Boultham Moor Wood 9
Grid Ref: SK953687

Status:     Site of Nature Conservation Importance (Lincolnshire Trust)

Boultham Moor Wood is the part of Boultham Moor to the east of Tritton Road. It is 3.2ha of secondary oak and birch woodland with areas dominated by pine and larch, over what was probably heathland. It has been designated as Critical Natural Asset for the following reasons:

1) The site supports heathland habitat types under the woodland canopy. Although the areas of heathland flora are small and fragmented (and hence the total area of heathland is difficult to assess), species found here are indicative of dry lowland heath. They include:
Heather   Calluna vulgaris  (4 sites)
Cross-leaved heath  Erica tetralix (2 sites)
Shepherd's cress     Teesdalia nudicaulis (1 site)
Taken alongside the Starmers Pit site as the Boultham Moor complex, the heathland communities here are important fragments of a declining habitat resource locally and nationally.

2) The site also supports species indicative of semi-natural woodland, consistent with oak and birch regeneration on acid/heath soils. Boultham Moor Wood is one of 9 woodland sites in Lincoln accounting for approximately 2.7% of Lincoln's woodland. Typical woodland ground flora species present include:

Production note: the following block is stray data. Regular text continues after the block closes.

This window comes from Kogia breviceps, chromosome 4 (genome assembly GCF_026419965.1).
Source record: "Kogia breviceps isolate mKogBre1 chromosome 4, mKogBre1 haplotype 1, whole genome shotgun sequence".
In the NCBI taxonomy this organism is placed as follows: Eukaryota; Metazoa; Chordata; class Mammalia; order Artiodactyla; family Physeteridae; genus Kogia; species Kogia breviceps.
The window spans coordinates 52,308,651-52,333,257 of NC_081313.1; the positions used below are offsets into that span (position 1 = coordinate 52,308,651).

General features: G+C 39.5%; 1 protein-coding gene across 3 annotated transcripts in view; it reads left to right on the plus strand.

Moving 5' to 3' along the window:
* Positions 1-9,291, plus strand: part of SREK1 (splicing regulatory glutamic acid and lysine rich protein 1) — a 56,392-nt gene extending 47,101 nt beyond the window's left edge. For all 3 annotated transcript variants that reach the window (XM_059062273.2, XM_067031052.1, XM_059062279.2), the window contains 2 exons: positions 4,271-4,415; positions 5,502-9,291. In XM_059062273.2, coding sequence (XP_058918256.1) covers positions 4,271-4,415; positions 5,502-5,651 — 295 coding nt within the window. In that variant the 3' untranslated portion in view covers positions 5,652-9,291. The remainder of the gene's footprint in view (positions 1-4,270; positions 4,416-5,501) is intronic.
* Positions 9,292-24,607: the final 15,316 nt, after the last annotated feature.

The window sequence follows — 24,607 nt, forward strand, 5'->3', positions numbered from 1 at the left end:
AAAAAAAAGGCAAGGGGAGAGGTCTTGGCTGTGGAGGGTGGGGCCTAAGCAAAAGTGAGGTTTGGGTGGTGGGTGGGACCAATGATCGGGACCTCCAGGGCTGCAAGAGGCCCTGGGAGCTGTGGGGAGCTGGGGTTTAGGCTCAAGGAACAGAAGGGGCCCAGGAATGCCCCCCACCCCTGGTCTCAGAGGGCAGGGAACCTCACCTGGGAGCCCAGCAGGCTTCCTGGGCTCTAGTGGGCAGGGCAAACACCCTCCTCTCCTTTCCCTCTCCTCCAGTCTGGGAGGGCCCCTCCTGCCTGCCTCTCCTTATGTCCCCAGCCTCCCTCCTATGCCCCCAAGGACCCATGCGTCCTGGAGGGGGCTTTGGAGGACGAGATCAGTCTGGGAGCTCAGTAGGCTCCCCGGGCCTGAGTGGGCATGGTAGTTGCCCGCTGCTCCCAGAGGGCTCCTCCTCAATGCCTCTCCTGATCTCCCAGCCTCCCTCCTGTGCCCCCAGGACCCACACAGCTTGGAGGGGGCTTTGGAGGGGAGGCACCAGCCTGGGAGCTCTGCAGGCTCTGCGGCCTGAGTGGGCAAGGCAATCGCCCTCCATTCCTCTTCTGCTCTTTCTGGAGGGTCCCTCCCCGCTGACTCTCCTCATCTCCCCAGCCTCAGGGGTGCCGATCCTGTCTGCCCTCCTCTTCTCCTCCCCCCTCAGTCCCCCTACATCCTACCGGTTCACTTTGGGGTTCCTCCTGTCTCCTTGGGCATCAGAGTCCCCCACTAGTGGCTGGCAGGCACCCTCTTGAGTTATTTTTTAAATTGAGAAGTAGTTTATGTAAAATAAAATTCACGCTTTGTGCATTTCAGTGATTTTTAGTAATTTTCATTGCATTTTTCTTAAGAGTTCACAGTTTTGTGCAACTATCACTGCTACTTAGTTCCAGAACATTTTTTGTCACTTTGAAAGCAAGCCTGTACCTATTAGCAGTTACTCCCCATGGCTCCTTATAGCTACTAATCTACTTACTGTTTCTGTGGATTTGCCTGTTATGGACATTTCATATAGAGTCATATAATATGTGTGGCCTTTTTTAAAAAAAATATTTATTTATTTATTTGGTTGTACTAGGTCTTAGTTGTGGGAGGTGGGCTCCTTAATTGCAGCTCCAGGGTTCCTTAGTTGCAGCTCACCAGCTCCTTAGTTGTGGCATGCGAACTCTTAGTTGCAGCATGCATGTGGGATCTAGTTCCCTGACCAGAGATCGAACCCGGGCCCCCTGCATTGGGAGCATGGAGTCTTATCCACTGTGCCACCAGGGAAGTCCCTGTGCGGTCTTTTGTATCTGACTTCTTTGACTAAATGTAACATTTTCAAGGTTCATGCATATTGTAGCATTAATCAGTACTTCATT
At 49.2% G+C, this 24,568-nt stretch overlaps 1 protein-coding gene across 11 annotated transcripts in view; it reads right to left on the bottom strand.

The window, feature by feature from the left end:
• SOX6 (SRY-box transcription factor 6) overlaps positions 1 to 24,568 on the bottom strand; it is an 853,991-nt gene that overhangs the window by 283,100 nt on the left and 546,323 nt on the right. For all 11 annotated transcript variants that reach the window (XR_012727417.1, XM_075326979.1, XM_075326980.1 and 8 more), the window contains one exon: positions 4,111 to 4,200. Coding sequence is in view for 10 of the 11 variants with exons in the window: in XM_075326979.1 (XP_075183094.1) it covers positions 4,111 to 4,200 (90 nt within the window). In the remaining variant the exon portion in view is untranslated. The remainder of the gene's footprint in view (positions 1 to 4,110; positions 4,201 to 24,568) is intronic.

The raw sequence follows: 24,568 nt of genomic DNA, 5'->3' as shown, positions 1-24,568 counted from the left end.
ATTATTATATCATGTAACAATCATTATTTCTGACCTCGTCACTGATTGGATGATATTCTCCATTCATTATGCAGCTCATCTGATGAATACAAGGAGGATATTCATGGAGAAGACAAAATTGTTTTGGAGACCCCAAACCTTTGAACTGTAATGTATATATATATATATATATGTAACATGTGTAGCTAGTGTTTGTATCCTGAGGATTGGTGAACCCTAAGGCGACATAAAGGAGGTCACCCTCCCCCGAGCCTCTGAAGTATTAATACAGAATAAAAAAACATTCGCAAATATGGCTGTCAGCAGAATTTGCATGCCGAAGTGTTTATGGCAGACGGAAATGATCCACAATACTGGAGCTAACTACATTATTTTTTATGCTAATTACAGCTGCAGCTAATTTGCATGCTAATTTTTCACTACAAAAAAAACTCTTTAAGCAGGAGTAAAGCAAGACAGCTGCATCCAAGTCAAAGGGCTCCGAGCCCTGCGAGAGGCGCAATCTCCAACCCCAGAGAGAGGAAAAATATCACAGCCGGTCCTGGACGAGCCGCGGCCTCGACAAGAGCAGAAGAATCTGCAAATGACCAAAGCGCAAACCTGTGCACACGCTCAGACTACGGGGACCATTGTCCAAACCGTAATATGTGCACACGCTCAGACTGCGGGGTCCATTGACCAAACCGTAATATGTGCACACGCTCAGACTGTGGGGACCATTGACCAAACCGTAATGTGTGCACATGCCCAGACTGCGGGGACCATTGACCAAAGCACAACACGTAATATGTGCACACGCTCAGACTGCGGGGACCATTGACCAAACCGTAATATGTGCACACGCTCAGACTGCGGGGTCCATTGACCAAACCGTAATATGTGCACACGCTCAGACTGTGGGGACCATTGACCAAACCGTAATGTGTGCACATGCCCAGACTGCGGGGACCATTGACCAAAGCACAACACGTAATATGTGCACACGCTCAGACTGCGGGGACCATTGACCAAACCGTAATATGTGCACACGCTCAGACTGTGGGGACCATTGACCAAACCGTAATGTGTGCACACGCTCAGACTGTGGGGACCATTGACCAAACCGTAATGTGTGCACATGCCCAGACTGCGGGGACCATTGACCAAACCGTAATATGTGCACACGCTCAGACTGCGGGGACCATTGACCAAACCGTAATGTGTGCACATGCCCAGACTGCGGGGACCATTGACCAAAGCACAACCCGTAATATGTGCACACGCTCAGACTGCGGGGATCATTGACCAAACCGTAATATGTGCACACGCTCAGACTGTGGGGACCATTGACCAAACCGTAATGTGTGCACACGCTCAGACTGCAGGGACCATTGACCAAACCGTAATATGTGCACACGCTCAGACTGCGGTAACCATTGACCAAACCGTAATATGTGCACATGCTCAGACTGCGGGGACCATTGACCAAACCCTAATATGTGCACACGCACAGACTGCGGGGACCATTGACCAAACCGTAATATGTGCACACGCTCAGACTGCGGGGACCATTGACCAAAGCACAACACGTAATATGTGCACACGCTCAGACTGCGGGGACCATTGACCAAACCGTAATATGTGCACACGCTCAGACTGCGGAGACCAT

Foxglove  Digitalis purpurea
Hedge wound wort           Stachys sylatica
Bluebell   Hyacinthoides non-scripta          
Lincolnshire, as an agriculturally intensive county possesses a small, highly localised woodland resource. There is currently 22,500ha of woodland in Lincolnshire, just over 3% of the total area of the county. This is below the national average.

3) Boultham Moor Wood is a green site in an area otherwise dominated by urban development. It supports the following rare and endangered species:
Tree sparrow                                 Passer montanus
The tree sparrow has suffered a drastic decline in the last 25 years, estimated at 89% nationally.
The reasons for this decline are unclear, but a similar decline in the numbers of other farmland passerines may point to a change in agricultural management as a possible cause.  The species was recorded here in 1995.

Landscape Value               
Mature woodland important for informal recreation and as a visual amenity within a predominantly built-up area. Also important to the appearance of main road approach to the City.